Paul knew from his own life a relationship with Jesus Christ is the stabilizing factor in a world of distractions. He encouraged Timothy to continue to heed the saving message of Jesus’ Word, which would make Timothy “competent, equipped for every good work” (2 Timothy 3:17).

Paul knew that faithful Christians would also face discouragement, that there would be many who do not want to hear God’s message to the world. There will be others who want to do harm to Christians just because they are Christians. Some who claimed to be Christians and sometimes even ministers will abandon the faith. Christians may stand alone at times. Paul, as Timothy’s friend and father in faith, still encouraged Timothy to keep and preach the faith (2 Timothy 4:8).

Paul’s farewell address to Timothy encourages modern Christians as well — both by example and instruction. We need encouragement because many of us face antagonism, obstacles, distractions, and discouragement.We can meet antagonism with grace, overcome obstacles with truth, ignore distractions with focus, and withstand discouragement with conviction. God will deliver us into His eternal kingdom. He will give the crown of righteousness to all who have accepted Christ’s salvation. Those will be obvious to all as those who keep, live, and preach the faith.

For the courageous Christian, there will be no eternal regrets. We may never make the newspapers, but our names are written in the Book of Life which is a far more important place to be listed than Who’s Who.

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Get It While It’s Reduced   1 comment

Life As We Knew ItLife As We Knew It will be on Kindle Countdown next week, starting February 2 through February 8.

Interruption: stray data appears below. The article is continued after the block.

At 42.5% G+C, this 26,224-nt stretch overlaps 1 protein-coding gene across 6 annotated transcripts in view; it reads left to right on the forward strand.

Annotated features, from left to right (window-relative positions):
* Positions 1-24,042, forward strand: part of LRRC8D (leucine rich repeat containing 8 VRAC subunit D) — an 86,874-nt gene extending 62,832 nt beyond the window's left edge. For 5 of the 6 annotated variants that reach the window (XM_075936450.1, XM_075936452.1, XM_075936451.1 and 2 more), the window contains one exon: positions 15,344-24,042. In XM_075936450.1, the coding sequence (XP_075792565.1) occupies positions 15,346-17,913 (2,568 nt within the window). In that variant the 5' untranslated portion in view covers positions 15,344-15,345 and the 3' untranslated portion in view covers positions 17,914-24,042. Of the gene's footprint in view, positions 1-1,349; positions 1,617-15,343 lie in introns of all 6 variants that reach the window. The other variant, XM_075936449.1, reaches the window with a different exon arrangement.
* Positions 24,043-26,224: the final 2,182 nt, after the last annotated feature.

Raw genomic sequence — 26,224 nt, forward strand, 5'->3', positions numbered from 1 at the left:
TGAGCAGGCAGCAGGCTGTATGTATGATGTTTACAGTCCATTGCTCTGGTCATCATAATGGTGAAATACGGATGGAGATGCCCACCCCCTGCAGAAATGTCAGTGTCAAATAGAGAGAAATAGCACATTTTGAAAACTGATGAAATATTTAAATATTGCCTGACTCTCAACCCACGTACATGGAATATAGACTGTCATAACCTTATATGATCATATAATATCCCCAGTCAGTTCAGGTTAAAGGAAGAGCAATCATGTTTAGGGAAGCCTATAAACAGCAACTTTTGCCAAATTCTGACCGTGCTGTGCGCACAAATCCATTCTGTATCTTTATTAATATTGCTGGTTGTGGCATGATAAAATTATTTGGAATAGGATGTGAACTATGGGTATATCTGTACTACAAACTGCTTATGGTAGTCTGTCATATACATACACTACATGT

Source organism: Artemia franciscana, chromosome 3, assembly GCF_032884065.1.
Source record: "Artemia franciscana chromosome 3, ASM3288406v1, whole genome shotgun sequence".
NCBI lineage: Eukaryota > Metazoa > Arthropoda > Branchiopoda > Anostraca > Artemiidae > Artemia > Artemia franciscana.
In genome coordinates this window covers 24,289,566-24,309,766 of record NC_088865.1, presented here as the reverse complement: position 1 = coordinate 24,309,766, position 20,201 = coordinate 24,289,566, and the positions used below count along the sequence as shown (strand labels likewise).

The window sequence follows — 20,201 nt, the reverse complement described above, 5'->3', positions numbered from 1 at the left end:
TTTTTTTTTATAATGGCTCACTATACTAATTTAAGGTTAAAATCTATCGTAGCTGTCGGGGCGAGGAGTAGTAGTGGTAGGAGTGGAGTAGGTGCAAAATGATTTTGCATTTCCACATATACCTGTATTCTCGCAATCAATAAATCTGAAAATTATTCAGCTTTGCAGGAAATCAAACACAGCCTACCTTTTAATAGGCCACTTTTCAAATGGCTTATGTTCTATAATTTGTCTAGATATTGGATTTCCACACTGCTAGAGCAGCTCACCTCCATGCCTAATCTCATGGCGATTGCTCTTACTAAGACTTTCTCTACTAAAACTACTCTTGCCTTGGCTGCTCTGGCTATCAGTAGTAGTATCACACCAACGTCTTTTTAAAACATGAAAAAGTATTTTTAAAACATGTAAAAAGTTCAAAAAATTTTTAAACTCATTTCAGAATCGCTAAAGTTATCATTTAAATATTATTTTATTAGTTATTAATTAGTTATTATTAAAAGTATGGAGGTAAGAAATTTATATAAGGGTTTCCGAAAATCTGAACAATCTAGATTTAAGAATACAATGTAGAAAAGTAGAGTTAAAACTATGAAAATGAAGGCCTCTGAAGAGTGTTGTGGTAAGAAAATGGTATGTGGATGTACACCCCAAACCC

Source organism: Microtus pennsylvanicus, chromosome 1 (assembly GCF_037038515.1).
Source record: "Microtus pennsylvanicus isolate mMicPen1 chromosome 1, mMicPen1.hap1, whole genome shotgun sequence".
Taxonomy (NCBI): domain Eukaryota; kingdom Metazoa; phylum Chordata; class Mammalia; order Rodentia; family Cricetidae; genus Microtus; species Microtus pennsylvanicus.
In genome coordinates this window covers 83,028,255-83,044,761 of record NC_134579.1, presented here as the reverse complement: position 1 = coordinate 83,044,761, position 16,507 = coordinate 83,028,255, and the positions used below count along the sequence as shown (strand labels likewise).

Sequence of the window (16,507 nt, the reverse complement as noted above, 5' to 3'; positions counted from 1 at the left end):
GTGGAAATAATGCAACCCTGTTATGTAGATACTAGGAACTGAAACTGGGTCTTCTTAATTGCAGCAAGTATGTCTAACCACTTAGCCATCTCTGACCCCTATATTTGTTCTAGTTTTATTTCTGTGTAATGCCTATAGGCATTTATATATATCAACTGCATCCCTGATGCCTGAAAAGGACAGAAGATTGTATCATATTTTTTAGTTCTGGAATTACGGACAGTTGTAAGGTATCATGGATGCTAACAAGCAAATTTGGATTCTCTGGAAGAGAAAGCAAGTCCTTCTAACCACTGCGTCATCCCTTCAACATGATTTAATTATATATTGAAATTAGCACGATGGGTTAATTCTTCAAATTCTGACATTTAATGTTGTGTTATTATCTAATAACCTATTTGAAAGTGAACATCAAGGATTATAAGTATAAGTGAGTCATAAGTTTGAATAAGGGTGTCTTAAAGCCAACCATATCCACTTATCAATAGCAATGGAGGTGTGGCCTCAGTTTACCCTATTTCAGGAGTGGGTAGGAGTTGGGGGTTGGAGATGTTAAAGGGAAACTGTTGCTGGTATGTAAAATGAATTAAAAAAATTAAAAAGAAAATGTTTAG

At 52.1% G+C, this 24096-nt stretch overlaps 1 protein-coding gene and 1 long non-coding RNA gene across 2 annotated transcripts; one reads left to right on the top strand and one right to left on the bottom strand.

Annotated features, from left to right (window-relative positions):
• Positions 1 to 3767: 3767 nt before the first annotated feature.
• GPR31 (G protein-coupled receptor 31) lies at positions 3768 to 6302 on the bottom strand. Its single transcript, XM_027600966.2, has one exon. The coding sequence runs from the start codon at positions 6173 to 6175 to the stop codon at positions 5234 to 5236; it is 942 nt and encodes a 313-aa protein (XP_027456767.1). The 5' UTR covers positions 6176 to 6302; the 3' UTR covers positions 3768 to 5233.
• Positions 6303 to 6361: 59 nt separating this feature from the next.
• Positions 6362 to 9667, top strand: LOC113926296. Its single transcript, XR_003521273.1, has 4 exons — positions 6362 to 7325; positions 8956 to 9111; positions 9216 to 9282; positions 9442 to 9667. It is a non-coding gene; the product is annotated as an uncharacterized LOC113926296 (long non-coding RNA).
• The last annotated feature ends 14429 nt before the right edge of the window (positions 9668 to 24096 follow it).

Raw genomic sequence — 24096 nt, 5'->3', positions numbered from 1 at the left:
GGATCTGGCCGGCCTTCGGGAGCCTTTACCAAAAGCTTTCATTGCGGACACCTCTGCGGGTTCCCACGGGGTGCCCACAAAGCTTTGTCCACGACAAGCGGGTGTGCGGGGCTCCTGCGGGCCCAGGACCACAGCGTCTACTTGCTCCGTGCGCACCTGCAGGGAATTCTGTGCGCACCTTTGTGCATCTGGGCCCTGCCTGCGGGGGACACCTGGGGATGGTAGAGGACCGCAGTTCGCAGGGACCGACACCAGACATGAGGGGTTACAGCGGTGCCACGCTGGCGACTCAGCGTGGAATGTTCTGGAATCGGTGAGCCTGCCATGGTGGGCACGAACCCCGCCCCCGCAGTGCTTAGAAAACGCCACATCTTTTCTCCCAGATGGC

I got an incredible compliment over the weekend. My brother read the book. He FINISHED the book. My brother is not a reader of fiction. He’s an engineer-y, math-y kind of guy. If I wrote a book on carpentry or aeronautics, he’d be excited and have had it done by New Years, but I wrote a fictional book about a terrorist attack on Kansas.

So, there are some things siblings must do for each other and my brother decided he was going to read an actual fiction book.

The first couple of chapters were slow for him and then he hit page 70 (which is when the action gets started) and he read it until he couldn’t keep his eyes open that night, got up in the morning for coffee and toast and finished the book by lunch. Now he wants to second book so badly he is grumbling that I’m also writing a fantasy series.

Yeah, I didn’t convert him into a fiction reader. His wife will give him the cliff notes on the fantasy. But it is an incredible compliment to me that he wants to read more of my books. I KNEW fiction readers would like what I write if they can discover it on Amazon and overcome their uncertainty of self-published authors, but I am encouraged that I have convinced a committed television viewer that books can be fun too.